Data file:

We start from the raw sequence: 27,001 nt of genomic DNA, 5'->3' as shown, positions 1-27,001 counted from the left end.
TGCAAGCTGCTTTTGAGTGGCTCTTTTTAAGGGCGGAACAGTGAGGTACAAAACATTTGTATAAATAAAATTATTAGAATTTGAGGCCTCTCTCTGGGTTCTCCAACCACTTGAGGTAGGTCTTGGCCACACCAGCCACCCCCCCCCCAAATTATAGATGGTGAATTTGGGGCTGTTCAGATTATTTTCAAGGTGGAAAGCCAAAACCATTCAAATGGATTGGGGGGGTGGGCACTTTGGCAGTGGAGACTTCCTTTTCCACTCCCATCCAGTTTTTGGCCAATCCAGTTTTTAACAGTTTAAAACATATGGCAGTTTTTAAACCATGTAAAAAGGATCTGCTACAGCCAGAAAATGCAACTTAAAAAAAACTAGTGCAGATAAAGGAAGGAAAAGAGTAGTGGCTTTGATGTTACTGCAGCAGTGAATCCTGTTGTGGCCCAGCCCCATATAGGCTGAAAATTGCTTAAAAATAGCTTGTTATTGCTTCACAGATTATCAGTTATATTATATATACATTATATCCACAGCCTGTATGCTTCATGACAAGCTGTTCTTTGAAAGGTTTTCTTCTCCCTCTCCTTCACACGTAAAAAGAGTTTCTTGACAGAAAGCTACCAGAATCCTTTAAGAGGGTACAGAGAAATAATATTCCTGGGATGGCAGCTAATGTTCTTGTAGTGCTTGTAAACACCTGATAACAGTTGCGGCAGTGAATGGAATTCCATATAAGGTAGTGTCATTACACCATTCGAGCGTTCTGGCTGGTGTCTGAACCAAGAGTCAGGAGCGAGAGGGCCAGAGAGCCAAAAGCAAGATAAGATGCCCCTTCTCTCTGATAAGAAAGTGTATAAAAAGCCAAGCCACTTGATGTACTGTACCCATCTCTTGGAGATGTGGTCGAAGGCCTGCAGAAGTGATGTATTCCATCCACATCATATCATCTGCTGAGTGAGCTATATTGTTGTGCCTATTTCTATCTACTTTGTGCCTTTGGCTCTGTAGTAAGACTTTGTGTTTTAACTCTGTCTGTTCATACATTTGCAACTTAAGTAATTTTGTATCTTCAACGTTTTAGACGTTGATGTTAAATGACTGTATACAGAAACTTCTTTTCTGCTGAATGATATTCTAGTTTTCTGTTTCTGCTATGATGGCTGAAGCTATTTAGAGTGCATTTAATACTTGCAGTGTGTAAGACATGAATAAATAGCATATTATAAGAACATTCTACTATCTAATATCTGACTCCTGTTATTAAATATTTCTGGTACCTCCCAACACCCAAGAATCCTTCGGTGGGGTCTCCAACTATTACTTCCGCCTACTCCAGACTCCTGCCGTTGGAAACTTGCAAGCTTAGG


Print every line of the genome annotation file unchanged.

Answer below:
We start from the raw sequence: 27,001 nt of genomic DNA, 5'->3' as shown, positions 1-27,001 counted from the left end.
TGCAAGCTGCTTTTGAGTGGCTCTTTTTAAGGGCGGAACAGTGAGGTACAAAACATTTGTATAAATAAAATTATTAGAATTTGAGGCCTCTCTCTGGGTTCTCCAACCACTTGAGGTAGGTCTTGGCCACACCAGCCACCCCCCCCCCAAATTATAGATGGTGAATTTGGGGCTGTTCAGATTATTTTCAAGGTGGAAAGCCAAAACCATTCAAATGGATTGGGGGGGTGGGCACTTTGGCAGTGGAGACTTCCTTTTCCACTCCCATCCAGTTTTTGGCCAATCCAGTTTTTAACAGTTTAAAACATATGGCAGTTTTTAAACCATGTAAAAAGGATCTGCTACAGCCAGAAAATGCAACTTAAAAAAAACTAGTGCAGATAAAGGAAGGAAAAGAGTAGTGGCTTTGATGTTACTGCAGCAGTGAATCCTGTTGTGGCCCAGCCCCATATAGGCTGAAAATTGCTTAAAAATAGCTTGTTATTGCTTCACAGATTATCAGTTATATTATATATACATTATATCCACAGCCTGTATGCTTCATGACAAGCTGTTCTTTGAAAGGTTTTCTTCTCCCTCTCCTTCACACGTAAAAAGAGTTTCTTGACAGAAAGCTACCAGAATCCTTTAAGAGGGTACAGAGAAATAATATTCCTGGGATGGCAGCTAATGTTCTTGTAGTGCTTGTAAACACCTGATAACAGTTGCGGCAGTGAATGGAATTCCATATAAGGTAGTGTCATTACACCATTCGAGCGTTCTGGCTGGTGTCTGAACCAAGAGTCAGGAGCGAGAGGGCCAGAGAGCCAAAAGCAAGATAAGATGCCCCTTCTCTCTGATAAGAAAGTGTATAAAAAGCCAAGCCACTTGATGTACTGTACCCATCTCTTGGAGATGTGGTCGAAGGCCTGCAGAAGTGATGTATTCCATCCACATCATATCATCTGCTGAGTGAGCTATATTGTTGTGCCTATTTCTATCTACTTTGTGCCTTTGGCTCTGTAGTAAGACTTTGTGTTTTAACTCTGTCTGTTCATACATTTGCAACTTAAGTAATTTTGTATCTTCAACGTTTTAGACGTTGATGTTAAATGACTGTATACAGAAACTTCTTTTCTGCTGAATGATATTCTAGTTTTCTGTTTCTGCTATGATGGCTGAAGCTATTTAGAGTGCATTTAATACTTGCAGTGTGTAAGACATGAATAAATAGCATATTATAAGAACATTCTACTATCTAATATCTGACTCCTGTTATTAAATATTTCTGGTACCTCCCAACACCCAAGAATCCTTCGGTGGGGTCTCCAACTATTACTTCCGCCTACTCCAGACTCCTGCCGTTGGAAACTTGCAAGCTTAGG